A true classic, you can't argue that. What this record did to inspire other musicians is unmeasurable. While I can't argue that it's an incredible record, I can argue that it's not the best of all time (see Rolling Stones' list of 500 greatest [?] albums). It was now intensely clear that the Beatles were doing a lot of drugs, and they were making some of the most incredible songs of all time. The recording was at times meticulous, but it definitely payed off. The instrumentation and arranging was artistically pioneered. A record of monolithic achievements, and small faults ("Good Morning"); John Lennon's contributions are the weakest, and "Sgt. Pepper" was clearly a sign of McCartney's genius coming to fruition. This record is the first time that McCartneys out shine, out do, and really tarnish Lennon's contributions (save "A Day in the Life). "Within You Without You", Harrion's sole contribution, is a pristine, climactic, Indian jam. Wow, wow, wow. Does anyone else wish that the intro to "Lovely Rita" should go on forever? I do...


Take one look at the silly (stupid) costumes the Beatles are wearing on this cover. Take one look at that...interesting...cover and say to yourself this is a great album. Doesn't really fit does it? One would not associate mastery with random animal outfits and psychedelic eclecticism, and unfortunately, this album lacks the mastery and cohesiveness that "Sgt. Pepper" had. We are now in a different world for albums, we are no in the post-Sgt. Pepper era.

Most of the songs on "MMT" are singles or outtakes from "Sgt. Pepper" anyways. This album also has a darker, more distant face to it; George Harrison's dark violins drown in a sea of organs on "Blue Jay Way", a stand out on this LP. On a lighter note, the would-be classics "I am the Walrus", "Penny Lane" and "Hello, Goodbye" bring this album a lighter edge, and brings listeners those pop songs that they've come to expect, something they'll miss after the "White Album" hits. Perhaps this record is their last summer in innocense before growing up. Perhaps it's their last hoorah of fun, whimsical, no worries songs. Nonetheless, "MMT" is a return to their barely par, mediocre albums before "Rubber Soul".


What do you get when you take the biggest band in the world, bored with success, on a plane to India for an unset amount of time? An eclectic, unpredictable double album. This album showed the growing rift in each of the Beatles' opinions on how things should be. Everyone was writing; not only writing, but writing more and sometimes better than ever before. Each of them had a set idea of what they wanted "The Beatles" to be, and that was slightly different to each of them. But what's great about the "White Album" is that despite the differences, they all put forth their songs. Their writing was better, and there were more recording avenues than ever before that allowed them to pursue their ideas. Again, most of the crappy songs are by Lennon, whose good contributions are becoming more and more rare. McCartney has grown up, and is showing his individual strength in writing and instrumentation. Harrison has also grown up, and his contributions are perhaps the greatest. Highlights are the luring "Dear Prudence", "While My Guitar Gently Weeps", "Martha My Dear", "Mother Nature's Son", and "Long, Long, Long". Most of their songs are joined by orchestration, which compliments their pop formats greatly.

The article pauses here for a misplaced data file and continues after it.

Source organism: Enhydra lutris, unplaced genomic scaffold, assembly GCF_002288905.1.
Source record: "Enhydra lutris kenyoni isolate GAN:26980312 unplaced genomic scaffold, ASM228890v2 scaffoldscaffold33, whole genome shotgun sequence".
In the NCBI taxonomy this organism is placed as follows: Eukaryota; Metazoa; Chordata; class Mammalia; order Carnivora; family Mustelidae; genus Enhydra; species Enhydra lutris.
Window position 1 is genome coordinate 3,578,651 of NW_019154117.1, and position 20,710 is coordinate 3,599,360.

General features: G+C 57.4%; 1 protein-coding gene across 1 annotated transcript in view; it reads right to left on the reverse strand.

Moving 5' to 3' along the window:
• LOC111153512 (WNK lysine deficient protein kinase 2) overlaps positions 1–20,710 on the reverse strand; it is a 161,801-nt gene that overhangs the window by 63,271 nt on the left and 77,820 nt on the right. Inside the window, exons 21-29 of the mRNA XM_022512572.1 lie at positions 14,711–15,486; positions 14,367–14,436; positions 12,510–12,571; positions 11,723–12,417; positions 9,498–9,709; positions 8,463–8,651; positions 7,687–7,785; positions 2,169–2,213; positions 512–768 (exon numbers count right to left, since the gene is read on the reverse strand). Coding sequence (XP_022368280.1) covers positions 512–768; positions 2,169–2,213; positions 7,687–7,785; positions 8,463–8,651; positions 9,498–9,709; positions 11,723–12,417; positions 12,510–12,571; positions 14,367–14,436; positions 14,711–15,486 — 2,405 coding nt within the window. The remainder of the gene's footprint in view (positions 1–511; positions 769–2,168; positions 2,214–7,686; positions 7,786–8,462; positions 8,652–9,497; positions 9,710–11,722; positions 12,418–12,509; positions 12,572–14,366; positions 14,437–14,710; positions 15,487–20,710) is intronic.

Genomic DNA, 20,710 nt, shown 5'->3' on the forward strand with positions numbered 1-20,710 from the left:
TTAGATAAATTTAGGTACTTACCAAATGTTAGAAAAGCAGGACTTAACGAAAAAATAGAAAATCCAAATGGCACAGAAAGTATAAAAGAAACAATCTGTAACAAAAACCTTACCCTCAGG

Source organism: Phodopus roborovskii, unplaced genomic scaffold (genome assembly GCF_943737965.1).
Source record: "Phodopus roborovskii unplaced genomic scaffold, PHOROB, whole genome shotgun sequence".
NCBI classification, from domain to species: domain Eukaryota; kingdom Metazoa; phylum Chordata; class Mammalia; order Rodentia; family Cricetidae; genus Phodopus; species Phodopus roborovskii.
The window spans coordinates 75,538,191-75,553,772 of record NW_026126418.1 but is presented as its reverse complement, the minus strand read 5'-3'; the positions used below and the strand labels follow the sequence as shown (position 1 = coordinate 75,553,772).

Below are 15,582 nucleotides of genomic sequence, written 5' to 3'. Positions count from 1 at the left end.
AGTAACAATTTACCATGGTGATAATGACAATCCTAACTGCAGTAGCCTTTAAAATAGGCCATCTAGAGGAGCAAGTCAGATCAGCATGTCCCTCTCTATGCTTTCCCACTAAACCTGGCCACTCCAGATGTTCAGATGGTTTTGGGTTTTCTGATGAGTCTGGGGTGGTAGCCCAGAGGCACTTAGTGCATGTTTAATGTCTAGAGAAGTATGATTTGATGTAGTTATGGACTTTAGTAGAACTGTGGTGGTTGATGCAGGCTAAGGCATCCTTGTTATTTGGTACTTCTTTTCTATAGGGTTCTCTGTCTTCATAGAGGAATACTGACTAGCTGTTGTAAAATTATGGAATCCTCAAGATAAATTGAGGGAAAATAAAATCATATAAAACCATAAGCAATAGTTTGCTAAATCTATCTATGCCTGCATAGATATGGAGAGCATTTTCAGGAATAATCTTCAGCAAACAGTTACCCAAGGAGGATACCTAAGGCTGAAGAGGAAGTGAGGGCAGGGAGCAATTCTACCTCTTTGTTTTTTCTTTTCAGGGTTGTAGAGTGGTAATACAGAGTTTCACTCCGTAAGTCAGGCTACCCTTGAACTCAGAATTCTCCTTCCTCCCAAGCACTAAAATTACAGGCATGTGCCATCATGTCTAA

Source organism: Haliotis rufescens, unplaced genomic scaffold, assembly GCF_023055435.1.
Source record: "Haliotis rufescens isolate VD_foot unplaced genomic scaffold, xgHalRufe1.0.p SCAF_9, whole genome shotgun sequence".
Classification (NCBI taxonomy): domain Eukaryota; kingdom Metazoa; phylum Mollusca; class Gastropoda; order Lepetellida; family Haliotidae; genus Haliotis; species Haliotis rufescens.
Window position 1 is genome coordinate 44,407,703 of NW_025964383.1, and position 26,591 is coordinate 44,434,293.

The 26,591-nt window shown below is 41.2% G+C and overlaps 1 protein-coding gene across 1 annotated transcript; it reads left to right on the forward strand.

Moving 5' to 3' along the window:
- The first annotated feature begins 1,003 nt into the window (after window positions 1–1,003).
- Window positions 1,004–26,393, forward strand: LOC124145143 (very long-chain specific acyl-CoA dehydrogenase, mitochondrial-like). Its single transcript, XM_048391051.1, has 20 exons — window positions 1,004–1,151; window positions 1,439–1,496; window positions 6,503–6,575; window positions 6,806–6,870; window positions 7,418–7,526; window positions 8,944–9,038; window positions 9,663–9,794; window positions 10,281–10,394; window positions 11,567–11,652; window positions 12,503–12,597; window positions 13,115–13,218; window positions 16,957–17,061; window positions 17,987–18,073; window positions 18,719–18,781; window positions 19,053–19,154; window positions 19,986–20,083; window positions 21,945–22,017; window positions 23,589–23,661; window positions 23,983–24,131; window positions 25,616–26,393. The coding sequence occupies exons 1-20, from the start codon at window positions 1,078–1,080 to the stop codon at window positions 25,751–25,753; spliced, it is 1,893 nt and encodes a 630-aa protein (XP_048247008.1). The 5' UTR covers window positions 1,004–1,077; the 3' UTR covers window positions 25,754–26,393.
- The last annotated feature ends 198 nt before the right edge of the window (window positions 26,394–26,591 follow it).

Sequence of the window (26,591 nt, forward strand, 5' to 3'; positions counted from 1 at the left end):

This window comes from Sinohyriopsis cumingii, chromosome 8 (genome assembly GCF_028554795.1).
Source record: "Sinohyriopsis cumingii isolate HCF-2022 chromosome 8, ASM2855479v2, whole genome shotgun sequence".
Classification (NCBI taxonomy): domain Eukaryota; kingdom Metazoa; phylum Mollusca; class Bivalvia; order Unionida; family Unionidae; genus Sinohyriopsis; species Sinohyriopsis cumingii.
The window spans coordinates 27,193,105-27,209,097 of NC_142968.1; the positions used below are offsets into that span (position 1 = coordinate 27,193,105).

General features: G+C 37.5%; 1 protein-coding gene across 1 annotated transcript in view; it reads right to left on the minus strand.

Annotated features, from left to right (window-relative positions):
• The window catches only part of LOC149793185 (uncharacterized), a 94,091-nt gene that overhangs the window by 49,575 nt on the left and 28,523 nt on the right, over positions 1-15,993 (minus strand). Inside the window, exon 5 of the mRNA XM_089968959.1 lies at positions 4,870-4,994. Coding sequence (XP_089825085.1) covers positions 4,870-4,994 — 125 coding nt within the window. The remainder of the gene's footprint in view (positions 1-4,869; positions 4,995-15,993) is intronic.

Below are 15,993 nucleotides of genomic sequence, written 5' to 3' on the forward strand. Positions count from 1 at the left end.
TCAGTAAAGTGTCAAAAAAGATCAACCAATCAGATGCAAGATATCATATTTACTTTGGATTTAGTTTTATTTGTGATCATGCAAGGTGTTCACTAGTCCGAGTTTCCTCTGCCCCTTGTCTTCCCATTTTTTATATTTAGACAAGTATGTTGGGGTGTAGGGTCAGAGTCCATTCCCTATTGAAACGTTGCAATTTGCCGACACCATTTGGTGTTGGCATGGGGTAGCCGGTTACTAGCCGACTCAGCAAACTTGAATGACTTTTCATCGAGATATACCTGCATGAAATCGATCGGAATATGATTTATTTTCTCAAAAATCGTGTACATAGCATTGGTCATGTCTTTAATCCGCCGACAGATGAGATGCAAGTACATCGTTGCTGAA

This is it. This is what the Beatles were made to create. "Abbey Road" is the ultimate stepping stone for them. If "Sgt. Pepper" was their best album in terms of innovation, concept, and instrumentation; then "Abbey Road" is their best album in terms of songwriting, technique, musical merit, and guts. This is it.

"Come Together" demonstrates how Paul McCartney sounds when his bass skills grow a pair. That grooving Rickenbacker glides through Lennon's song like a salmon swimming upstream. Harrion's "Something" is not only his best songwriting effort, but one of the best Beatles' song in general. In fact, it's so good that some people even believed that Lennon and McCartney had written it instead. McCartney's contributions on this album are sometimes insufferable, unfortunately. Starr and Harrison come together on "Octopus' Garden"'s jangle, child-like, under the sea extravaganza. On the almost 8 minute "I Want You", the Beatles are at their most impressive, jaw-dropping musical level yet. McCartney's basslines are walking and dynamic, the organ is evil and crunchy, Ringo's fills crash and roar, and the lead guitar is Clapton-cum-Hendrix, if you asked me.

On side 2, Harrison again knocks all the songs out of the water with "Here Comes the Sun". This song only confirms the fact that he is the best beatle musician. The rest of the side, is an entire contiuous suite; an spectacular, immaculate one I might add. They even use major 7th chords on "Because" and "Sun King", whose dreamy, spacy group vocals make you want to float down a stream or float off into a large orange summer sky. The greatest of these 1-2 minute clips in the suite, "Polythene Pam/She Came in Through the Bathroom Window". McCartney shows his name dropping story telling, and Harrison his climactic, decisive guitar. The Beatles had been waiting 10 years to write these songs, and they never even played them live. "The End" is just as much "All You Need is Love" as it is "Here, There and Everywhere". And you've gotta love "Her Majesty" tagged on to the end of it, ending the Beatles' last great album. "Let it Be" is not worth mentioning and will not be appended to this review.
Farewell, and remember that I reviewed these albums as albums themselves. It is not up to me to tell you that they're classic or not; as time has already proven that. Rather, to show how each album compares to something today, and to each other.